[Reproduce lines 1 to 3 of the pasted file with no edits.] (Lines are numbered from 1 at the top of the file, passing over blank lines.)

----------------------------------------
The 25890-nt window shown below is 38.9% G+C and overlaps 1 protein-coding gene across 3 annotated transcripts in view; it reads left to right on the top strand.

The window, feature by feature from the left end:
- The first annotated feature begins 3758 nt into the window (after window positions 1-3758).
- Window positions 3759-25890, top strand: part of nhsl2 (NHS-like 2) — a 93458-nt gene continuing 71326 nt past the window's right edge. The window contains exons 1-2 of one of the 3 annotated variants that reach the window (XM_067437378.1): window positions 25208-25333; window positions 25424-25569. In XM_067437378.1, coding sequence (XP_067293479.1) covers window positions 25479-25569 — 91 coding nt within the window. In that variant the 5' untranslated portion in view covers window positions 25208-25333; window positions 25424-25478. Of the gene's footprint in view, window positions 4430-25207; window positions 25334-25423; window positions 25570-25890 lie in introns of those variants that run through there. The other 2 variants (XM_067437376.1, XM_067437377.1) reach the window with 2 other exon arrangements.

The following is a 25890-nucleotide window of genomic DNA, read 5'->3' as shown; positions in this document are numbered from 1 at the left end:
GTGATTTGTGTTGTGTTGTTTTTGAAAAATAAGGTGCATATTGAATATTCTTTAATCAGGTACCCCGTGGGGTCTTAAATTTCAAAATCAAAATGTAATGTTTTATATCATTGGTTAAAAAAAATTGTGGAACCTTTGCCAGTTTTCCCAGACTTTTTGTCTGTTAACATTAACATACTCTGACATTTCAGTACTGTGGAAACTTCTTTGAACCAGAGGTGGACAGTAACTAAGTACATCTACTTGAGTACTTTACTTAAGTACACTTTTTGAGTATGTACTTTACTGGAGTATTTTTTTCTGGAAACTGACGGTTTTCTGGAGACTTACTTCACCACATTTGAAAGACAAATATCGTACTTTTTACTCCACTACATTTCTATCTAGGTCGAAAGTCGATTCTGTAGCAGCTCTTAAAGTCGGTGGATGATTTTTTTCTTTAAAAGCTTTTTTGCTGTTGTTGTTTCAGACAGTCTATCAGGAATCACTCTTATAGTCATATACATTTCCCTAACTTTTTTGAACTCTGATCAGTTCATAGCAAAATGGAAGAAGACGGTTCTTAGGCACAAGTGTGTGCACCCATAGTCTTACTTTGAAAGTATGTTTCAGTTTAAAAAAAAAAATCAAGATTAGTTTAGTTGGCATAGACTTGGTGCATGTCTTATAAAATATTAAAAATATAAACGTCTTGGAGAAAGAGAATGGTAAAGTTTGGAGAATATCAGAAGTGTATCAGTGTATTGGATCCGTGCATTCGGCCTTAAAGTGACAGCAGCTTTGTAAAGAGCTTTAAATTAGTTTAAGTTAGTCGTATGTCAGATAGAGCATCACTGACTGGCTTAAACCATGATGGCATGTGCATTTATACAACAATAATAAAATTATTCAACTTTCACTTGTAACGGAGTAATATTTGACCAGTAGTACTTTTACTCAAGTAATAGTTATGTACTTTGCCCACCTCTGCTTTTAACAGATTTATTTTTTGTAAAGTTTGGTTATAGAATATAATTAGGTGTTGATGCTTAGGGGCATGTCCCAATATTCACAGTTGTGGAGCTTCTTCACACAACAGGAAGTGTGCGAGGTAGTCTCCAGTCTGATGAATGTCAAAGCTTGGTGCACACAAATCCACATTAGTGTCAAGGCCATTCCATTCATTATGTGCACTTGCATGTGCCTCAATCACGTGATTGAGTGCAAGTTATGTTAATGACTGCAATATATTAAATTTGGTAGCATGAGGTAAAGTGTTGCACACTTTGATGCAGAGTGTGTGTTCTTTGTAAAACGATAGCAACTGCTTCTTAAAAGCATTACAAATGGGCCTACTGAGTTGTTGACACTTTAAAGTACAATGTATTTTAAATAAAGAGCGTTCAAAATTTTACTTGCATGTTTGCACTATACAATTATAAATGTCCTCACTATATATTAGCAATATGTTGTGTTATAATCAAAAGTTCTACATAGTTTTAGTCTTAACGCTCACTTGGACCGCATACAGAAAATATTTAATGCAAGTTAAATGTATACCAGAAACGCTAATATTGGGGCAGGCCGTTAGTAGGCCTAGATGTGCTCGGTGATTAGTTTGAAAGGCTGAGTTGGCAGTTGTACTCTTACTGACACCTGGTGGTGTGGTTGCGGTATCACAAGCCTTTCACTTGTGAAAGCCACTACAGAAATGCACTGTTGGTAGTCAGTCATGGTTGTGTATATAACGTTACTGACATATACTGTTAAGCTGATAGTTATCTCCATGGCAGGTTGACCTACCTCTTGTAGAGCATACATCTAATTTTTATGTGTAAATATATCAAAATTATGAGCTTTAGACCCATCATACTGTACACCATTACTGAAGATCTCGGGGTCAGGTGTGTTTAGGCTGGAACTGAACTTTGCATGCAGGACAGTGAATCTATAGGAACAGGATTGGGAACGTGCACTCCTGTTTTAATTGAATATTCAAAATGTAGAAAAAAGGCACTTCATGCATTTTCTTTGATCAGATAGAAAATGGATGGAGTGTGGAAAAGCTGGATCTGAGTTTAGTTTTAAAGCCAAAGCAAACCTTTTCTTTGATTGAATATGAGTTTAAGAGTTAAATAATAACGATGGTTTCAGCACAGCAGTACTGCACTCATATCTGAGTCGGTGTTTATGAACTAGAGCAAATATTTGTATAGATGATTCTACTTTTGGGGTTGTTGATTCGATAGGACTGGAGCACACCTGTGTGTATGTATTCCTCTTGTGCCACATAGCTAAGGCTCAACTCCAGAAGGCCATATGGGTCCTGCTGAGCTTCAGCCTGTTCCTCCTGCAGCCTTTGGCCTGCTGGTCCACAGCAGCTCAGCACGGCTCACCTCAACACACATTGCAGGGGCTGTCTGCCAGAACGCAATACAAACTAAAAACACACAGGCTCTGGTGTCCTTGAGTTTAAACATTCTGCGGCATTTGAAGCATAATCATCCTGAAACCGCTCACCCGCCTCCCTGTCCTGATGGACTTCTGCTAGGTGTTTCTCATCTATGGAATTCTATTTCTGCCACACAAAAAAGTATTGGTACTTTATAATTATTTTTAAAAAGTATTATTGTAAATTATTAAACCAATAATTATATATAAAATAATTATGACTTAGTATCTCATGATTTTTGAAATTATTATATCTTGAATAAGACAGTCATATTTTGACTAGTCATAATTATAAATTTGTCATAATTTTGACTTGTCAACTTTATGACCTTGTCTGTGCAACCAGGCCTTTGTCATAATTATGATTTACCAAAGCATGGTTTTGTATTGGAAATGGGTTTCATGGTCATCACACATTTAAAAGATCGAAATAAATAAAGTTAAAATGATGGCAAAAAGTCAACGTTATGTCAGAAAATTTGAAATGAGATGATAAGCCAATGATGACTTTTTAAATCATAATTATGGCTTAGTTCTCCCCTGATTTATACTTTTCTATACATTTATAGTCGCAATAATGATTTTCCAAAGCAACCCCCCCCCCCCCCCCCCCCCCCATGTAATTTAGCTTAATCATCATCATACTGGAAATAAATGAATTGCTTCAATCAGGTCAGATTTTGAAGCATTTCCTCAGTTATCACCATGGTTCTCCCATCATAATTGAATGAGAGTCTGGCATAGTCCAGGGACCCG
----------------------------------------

The 25890-nt window shown below is 38.9% G+C and overlaps 1 protein-coding gene across 3 annotated transcripts in view; it reads left to right on the top strand.

The window, feature by feature from the left end:
- The first annotated feature begins 3758 nt into the window (after window positions 1-3758).